Robust supercrystals

Materials scientists at TU Hamburg want to revolutionize high-tech applications


Supercrystals offer unique opportunities to develop materials with new, multifaceted properties. Photo: Institute of Advanced Ceramics/TU Hamburg
Supercrystals offer unique opportunities to develop materials with new, multifaceted properties. Photo: Institute of Advanced Ceramics/TU Hamburg

Nanoparticles have a diameter of around one millionth of a millimeter and are so small that they are invisible to the human eye. Yet it is precisely their small size that holds many advantages. If individual nanoparticles were combined to form an ordered structure - a so-called supercrystal - new collective properties arise. This offers unique opportunities to scientists to design new materials with new exiting properties. A sensation, were it not for the fact that the individual nanoparticles within a supercrystal are usually held together only weakly and therefore the resulting macroscale materials are mechanically fragile. “Imagine you want to build a sandcastle. If the sand is dry, the individual grains of sand are hardly held together. But as soon as some water comes into play, small water bridges between individual grains form, holding the construction together.” explains Dr. Berta Domènech, research associate at Hamburg University of Technology and now a scientist at ams-OSRAM. Following a similar concept, researchers at the TU Hamburg, propose a strategy to form novel hybrid materials made of nanoparticles that are “as hard as diamond and as deformable as metal”.

Supercrystal with non-stick coating 
How to create permanent bridges between nanoparticles finally came to the research team in the kitchen, more specifically while looking at a conventional cast iron pan. It has a unique non-stick coating that is formed when fats are baked onto the iron surface. The result is a very hard and durable surface. "We wondered what would happen if we used the same principle to make a supercrystal of iron oxide nanoparticles and stabilized it using fat-like organic molecules," says Alexander Plunkett, a materials researcher at TU Hamburg. The result is that a coating also forms within the supercrystal, holding the nanoparticles tightly together within the material without negatively affecting the nanostructure. "Our result is an important milestone for using nanotechnology more effectively in the future. In the next step, we want to find out more about the functional properties of our 3D-supercrystals. Indeed, due to the nanosized iron oxide used, the material is superparamagnetic (a property usually only found in nanoparticles) and can therefore be of significant interest for e-motors or micro-robotics," Plunkett added.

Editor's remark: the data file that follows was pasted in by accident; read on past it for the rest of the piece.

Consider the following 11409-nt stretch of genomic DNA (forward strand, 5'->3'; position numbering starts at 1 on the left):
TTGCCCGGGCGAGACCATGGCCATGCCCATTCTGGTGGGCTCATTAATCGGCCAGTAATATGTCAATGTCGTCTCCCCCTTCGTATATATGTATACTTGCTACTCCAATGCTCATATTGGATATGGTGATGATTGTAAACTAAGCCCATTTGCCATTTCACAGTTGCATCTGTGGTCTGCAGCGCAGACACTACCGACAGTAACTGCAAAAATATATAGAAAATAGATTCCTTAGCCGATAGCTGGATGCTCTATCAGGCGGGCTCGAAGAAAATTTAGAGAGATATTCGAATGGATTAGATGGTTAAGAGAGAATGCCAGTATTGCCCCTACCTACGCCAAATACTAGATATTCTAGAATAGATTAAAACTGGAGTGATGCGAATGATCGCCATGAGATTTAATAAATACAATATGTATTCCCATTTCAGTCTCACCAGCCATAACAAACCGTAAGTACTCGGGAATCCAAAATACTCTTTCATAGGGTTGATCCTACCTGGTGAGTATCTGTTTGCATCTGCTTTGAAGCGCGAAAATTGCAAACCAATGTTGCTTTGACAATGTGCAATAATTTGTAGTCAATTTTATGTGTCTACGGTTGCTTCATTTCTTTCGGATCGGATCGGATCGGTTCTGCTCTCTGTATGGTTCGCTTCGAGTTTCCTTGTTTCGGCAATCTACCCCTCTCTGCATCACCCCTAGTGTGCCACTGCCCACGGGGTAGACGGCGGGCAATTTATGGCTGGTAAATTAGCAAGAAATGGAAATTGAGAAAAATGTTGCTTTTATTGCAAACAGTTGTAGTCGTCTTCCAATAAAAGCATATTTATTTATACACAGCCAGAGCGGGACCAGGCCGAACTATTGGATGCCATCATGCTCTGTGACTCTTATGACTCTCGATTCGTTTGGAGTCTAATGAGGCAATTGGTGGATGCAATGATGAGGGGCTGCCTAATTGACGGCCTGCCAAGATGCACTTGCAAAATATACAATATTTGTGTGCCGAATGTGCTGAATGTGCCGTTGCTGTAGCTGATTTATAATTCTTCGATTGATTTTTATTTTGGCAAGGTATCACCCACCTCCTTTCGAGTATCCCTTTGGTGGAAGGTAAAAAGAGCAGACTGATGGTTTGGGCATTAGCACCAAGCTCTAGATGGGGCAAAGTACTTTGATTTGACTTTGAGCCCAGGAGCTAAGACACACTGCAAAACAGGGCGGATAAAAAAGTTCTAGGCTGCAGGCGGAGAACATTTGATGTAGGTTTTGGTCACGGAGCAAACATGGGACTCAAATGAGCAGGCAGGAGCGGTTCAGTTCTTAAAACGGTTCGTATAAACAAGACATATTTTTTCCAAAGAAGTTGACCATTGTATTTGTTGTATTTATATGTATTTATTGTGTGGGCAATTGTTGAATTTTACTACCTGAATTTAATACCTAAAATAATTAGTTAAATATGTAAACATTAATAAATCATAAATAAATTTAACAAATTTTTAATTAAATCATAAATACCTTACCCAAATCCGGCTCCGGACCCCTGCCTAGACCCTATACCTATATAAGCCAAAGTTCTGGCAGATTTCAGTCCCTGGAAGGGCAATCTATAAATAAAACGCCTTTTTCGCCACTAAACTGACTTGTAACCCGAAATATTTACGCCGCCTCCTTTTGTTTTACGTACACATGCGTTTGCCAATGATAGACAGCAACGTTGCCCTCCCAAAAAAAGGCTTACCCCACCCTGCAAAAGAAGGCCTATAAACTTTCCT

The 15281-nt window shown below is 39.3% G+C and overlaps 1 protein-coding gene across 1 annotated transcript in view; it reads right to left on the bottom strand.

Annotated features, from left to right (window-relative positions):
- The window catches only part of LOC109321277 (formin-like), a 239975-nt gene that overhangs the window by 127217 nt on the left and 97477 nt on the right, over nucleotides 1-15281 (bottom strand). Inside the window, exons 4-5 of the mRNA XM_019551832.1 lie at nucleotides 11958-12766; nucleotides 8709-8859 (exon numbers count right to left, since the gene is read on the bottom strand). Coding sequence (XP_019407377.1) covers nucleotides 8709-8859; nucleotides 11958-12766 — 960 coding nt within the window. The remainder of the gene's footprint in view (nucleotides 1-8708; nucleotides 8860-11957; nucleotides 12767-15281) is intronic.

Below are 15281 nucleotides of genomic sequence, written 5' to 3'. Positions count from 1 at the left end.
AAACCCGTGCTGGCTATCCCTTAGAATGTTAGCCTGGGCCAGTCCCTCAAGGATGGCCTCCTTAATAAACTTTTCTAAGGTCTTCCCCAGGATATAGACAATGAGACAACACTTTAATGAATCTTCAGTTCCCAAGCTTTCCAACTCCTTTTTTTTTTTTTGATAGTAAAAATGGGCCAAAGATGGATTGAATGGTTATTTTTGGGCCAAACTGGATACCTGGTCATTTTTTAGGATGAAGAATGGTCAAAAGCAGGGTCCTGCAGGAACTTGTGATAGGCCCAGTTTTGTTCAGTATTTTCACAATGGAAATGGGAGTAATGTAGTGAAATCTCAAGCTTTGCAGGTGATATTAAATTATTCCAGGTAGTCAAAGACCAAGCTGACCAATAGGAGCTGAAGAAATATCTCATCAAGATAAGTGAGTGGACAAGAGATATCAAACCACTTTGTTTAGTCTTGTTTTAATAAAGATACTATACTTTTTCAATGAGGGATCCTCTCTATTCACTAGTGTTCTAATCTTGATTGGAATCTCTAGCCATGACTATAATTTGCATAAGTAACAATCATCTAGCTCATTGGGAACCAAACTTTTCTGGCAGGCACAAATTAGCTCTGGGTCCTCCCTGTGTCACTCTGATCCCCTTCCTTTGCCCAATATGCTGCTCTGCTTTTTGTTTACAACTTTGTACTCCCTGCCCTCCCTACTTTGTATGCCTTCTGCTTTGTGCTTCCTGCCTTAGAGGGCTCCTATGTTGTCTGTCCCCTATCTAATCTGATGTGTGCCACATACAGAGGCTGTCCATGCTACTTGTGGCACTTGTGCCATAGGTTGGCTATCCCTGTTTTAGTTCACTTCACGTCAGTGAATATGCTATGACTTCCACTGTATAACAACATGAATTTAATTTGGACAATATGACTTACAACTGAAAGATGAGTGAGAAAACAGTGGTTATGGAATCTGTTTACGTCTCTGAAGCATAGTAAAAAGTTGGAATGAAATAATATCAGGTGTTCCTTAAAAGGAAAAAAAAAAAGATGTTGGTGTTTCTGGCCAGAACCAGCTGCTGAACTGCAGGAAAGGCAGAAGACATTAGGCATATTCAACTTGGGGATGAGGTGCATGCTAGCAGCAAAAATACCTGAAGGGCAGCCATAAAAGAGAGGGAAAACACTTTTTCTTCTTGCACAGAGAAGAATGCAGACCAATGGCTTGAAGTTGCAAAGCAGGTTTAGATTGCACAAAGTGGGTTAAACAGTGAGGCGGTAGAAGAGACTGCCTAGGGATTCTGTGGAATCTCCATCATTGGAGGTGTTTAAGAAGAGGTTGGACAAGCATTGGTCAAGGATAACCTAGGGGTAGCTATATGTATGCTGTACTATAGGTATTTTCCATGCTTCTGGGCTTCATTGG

The project was funded by the German Research Foundation (DFG) as part of the TU's Collaborative Research Center 986 "Tailored Multiscale Material Systems". In addition to the TU Hamburg, the German Electron Synchrotron (DESY), the University of Hamburg, and the Vrije University in Brussels are also involved. Further details can be found in the article "Strengthening Engineered … nformation and Reactivity" in the scientific journal ACS Nano.

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